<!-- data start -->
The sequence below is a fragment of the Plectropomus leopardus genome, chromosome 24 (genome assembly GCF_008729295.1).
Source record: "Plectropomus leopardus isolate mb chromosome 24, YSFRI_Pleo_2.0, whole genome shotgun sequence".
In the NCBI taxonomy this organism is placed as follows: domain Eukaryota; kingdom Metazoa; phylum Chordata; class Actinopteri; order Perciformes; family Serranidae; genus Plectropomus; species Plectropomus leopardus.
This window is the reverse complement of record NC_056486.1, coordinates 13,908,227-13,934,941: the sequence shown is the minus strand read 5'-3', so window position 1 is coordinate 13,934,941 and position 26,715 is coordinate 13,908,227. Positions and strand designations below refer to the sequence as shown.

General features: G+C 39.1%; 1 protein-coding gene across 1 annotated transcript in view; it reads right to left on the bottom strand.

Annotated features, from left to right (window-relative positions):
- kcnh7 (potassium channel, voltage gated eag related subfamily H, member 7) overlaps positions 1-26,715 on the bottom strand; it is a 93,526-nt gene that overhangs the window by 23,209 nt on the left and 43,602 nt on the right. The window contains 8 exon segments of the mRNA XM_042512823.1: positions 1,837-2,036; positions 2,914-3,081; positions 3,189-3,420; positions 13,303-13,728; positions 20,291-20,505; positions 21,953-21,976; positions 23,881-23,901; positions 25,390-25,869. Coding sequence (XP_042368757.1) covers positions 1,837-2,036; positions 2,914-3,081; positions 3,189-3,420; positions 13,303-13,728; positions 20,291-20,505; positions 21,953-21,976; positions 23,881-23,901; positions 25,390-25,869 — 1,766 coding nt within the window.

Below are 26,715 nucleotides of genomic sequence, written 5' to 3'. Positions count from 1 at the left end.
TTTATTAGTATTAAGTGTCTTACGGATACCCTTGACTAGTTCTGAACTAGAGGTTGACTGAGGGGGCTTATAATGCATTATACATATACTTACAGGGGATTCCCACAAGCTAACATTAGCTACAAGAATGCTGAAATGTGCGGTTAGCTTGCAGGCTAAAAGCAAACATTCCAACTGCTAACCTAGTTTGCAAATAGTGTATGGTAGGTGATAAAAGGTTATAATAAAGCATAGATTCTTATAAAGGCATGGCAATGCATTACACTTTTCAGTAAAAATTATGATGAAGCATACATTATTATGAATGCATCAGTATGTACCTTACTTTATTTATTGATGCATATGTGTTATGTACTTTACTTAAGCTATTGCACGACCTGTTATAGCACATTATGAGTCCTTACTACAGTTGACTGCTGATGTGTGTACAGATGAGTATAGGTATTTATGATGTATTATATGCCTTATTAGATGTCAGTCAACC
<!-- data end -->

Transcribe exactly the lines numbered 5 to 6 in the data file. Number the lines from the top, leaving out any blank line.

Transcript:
General features: G+C 39.1%; 1 protein-coding gene across 1 annotated transcript in view; it reads right to left on the bottom strand.

Annotated features, from left to right (window-relative positions):